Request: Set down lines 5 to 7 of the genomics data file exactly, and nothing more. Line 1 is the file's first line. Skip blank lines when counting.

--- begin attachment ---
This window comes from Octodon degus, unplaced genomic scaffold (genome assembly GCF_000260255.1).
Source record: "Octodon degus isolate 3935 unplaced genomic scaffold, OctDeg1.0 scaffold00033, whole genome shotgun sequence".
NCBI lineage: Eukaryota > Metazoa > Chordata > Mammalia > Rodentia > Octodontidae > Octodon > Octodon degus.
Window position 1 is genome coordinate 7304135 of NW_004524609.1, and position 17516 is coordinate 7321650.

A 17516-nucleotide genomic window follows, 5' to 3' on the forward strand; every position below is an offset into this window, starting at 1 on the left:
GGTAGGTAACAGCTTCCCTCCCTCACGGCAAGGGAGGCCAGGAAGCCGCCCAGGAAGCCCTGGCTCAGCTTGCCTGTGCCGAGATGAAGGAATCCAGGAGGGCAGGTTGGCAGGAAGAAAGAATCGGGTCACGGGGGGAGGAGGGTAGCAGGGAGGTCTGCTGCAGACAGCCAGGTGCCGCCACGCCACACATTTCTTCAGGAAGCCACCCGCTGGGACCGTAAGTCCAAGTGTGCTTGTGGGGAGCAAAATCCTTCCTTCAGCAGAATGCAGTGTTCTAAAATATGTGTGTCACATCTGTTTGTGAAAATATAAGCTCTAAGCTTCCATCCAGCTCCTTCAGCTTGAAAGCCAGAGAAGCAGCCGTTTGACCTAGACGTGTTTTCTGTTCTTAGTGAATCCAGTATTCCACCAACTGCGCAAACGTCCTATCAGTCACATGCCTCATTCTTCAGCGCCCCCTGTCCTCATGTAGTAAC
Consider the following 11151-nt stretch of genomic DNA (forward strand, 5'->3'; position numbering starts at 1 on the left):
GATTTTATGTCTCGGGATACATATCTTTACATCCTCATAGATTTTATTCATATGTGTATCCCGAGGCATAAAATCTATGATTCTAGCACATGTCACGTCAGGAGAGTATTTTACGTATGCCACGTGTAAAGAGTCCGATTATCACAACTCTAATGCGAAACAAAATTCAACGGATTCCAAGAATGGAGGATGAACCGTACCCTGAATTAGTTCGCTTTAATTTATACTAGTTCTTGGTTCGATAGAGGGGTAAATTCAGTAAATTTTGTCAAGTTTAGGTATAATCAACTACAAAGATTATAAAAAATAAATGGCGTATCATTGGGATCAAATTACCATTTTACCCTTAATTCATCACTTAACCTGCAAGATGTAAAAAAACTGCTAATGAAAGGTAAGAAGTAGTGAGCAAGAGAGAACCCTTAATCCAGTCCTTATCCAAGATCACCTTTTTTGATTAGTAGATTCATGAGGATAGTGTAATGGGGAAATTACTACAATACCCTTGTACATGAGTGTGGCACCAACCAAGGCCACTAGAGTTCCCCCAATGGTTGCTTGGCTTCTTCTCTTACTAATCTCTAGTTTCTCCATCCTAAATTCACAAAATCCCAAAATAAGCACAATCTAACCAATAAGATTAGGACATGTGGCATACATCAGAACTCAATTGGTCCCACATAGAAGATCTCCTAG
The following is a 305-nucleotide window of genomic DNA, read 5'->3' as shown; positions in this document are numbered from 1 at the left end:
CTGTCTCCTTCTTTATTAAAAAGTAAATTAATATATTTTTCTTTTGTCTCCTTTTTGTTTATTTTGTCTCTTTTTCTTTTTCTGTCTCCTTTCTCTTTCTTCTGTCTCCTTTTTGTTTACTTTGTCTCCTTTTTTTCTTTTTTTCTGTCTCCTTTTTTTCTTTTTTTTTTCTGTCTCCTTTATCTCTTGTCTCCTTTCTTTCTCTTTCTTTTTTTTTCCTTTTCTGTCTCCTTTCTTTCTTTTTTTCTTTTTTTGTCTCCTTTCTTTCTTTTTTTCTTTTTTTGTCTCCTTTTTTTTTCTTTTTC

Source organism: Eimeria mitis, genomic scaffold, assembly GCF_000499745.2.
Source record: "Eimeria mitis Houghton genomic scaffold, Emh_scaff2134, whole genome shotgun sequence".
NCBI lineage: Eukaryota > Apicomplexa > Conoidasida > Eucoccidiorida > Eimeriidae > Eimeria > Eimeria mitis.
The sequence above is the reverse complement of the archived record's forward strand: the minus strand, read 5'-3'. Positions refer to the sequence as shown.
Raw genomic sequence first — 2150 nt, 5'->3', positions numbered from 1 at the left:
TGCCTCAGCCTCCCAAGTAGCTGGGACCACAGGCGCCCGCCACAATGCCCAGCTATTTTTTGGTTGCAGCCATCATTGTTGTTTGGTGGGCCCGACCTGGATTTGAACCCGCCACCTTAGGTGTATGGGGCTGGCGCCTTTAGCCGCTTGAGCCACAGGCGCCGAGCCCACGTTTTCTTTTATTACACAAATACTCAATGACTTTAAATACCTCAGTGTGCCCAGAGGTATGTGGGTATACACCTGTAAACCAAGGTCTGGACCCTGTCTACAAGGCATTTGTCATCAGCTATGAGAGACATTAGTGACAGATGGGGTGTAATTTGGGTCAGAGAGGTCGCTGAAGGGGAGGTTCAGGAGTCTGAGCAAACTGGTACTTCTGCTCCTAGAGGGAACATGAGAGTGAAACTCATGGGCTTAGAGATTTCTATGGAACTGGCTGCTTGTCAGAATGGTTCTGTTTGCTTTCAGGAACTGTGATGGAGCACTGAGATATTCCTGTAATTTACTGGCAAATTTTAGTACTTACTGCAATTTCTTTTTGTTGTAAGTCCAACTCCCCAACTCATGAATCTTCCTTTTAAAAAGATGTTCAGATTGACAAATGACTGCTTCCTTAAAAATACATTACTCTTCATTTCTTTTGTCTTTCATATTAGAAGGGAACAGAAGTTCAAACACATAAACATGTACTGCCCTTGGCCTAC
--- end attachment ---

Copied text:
A 17516-nucleotide genomic window follows, 5' to 3' on the forward strand; every position below is an offset into this window, starting at 1 on the left:
GGTAGGTAACAGCTTCCCTCCCTCACGGCAAGGGAGGCCAGGAAGCCGCCCAGGAAGCCCTGGCTCAGCTTGCCTGTGCCGAGATGAAGGAATCCAGGAGGGCAGGTTGGCAGGAAGAAAGAATCGGGTCACGGGGGGAGGAGGGTAGCAGGGAGGTCTGCTGCAGACAGCCAGGTGCCGCCACGCCACACATTTCTTCAGGAAGCCACCCGCTGGGACCGTAAGTCCAAGTGTGCTTGTGGGGAGCAAAATCCTTCCTTCAGCAGAATGCAGTGTTCTAAAATATGTGTGTCACATCTGTTTGTGAAAATATAAGCTCTAAGCTTCCATCCAGCTCCTTCAGCTTGAAAGCCAGAGAAGCAGCCGTTTGACCTAGACGTGTTTTCTGTTCTTAGTGAATCCAGTATTCCACCAACTGCGCAAACGTCCTATCAGTCACATGCCTCATTCTTCAGCGCCCCCTGTCCTCATGTAGTAAC
Consider the following 11151-nt stretch of genomic DNA (forward strand, 5'->3'; position numbering starts at 1 on the left):